We’ve featured this one first because it’s a great example of the story and artwork coming together to generate an atmosphere. Josh Ryba‘s scratchy, textured, tea-stained visuals get you into the vibe straight away as two dangerous criminals break out of a penitentiary and run off into a pine forest. One of them even manages to collide with a tree. When they arrive at a strange farm, like no other, and demand food, the tables are turned. The young woman working there isn’t about to be bullied by thugs and soon Lenny and Rocco are themselves being held at gunpoint. Later on, when the sheriff and his new deputy arrive, everything loosens up and the author’s dark humour shines through.

Bumf*ck, Nowhere by Michael Bracken

Still image from Bumf*ck, Nowhere on the Storiaverse app

Excuse the author’s French, but here we have a debt collector for a Dallas gangster who is blown off course in rural Texas. Our man is confident, cocky and thinks he’s wise to the world but he doesn’t figure on whom he ends up tangling with. His journey leads to a dive bar at the above location and an intense encounter with a blonde bar woman, tied up neatly with a clever, deadlier-than-the-male twist. There’s a little nod to the old noir comics of the 30s and 40s in Shahab Serwaty‘s animation work too.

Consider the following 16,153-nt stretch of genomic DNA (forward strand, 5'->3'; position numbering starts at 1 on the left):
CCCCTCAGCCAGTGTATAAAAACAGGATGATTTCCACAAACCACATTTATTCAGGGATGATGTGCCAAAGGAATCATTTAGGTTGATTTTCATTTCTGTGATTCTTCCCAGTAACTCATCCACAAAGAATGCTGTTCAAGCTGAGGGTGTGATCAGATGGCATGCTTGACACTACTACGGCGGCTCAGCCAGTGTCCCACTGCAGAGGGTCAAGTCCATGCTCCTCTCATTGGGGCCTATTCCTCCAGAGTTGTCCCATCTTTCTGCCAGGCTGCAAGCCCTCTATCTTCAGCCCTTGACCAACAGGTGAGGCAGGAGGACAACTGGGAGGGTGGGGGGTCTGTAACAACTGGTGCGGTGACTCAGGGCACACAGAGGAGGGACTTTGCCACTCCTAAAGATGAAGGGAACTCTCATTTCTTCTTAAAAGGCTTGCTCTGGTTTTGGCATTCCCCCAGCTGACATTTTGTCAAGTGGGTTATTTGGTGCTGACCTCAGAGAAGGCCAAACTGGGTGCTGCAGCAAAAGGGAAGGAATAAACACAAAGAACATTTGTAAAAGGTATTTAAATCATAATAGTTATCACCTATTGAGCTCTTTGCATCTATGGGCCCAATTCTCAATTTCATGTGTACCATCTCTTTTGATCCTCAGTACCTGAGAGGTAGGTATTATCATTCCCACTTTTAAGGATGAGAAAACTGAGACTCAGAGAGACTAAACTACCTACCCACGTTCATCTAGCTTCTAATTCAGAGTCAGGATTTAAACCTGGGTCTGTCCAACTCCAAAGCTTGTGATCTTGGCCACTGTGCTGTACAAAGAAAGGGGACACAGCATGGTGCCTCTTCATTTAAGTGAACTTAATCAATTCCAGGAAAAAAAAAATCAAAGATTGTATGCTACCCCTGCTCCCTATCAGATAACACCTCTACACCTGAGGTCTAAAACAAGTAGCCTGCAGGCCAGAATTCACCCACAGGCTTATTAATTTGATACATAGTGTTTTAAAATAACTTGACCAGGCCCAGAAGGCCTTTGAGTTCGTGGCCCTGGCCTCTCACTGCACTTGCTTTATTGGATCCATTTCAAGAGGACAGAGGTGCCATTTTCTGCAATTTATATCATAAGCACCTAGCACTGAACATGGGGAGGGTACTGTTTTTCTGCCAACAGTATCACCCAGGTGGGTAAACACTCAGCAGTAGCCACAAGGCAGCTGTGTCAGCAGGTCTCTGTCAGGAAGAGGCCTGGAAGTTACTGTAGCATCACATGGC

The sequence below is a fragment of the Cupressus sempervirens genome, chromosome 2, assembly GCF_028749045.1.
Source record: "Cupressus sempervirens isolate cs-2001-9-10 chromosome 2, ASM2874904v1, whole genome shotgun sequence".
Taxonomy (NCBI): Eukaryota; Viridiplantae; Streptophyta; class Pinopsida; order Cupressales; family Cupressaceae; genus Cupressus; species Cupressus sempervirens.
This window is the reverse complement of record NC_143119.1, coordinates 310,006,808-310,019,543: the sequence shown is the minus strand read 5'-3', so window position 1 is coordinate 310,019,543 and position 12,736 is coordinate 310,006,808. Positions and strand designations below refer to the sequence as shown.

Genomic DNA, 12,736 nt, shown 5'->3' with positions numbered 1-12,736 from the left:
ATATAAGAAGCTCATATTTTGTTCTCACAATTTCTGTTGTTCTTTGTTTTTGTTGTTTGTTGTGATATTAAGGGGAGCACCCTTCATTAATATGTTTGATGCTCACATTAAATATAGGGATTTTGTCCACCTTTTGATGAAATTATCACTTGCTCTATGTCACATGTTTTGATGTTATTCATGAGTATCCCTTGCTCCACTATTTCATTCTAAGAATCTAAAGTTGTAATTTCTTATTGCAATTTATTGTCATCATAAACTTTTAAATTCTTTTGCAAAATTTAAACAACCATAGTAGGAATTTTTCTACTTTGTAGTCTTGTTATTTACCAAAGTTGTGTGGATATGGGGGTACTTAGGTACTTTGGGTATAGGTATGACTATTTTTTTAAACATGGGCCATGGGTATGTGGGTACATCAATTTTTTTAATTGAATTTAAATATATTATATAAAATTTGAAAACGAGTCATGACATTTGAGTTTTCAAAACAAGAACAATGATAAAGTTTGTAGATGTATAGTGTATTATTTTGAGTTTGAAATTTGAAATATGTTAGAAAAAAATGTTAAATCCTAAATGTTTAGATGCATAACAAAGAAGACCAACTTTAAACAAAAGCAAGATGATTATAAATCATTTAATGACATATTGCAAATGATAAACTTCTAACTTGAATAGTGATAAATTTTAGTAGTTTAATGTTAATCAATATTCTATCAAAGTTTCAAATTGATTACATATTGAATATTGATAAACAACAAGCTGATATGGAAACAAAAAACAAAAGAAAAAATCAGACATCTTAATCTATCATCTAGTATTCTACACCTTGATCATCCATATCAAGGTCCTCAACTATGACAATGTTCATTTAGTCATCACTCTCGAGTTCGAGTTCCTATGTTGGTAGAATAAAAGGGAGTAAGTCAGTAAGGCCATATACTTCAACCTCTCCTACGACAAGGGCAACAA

Watch a trailer for this story here.

If It Bleeds by Josh Pachter

If It Bleeds short story image from the Storiaverse app

The setting shifts to Chicago in Josh Pachter’s If It Bleeds, a story that seems more complex than the others from the outset. It begins with the assassination of Alderman Broglio – the fourth killing in a week. Prosecutor Maya Jackson is hot for the Police Chief Forrester to find the culprit fast, but she is murdered too. Media magnate Tom Spencer watches on as Forrester struggles and it seems the Russian mafia might be behind the killing spree… Hard, heavy and dark, Reza Dolatabadi‘s artwork is all sharp angles and dot pattern textures reminiscent of ancient newsprint to tie in with a theme all to do with the contemporary media. There are splashes of colour but they’re mainly blood red.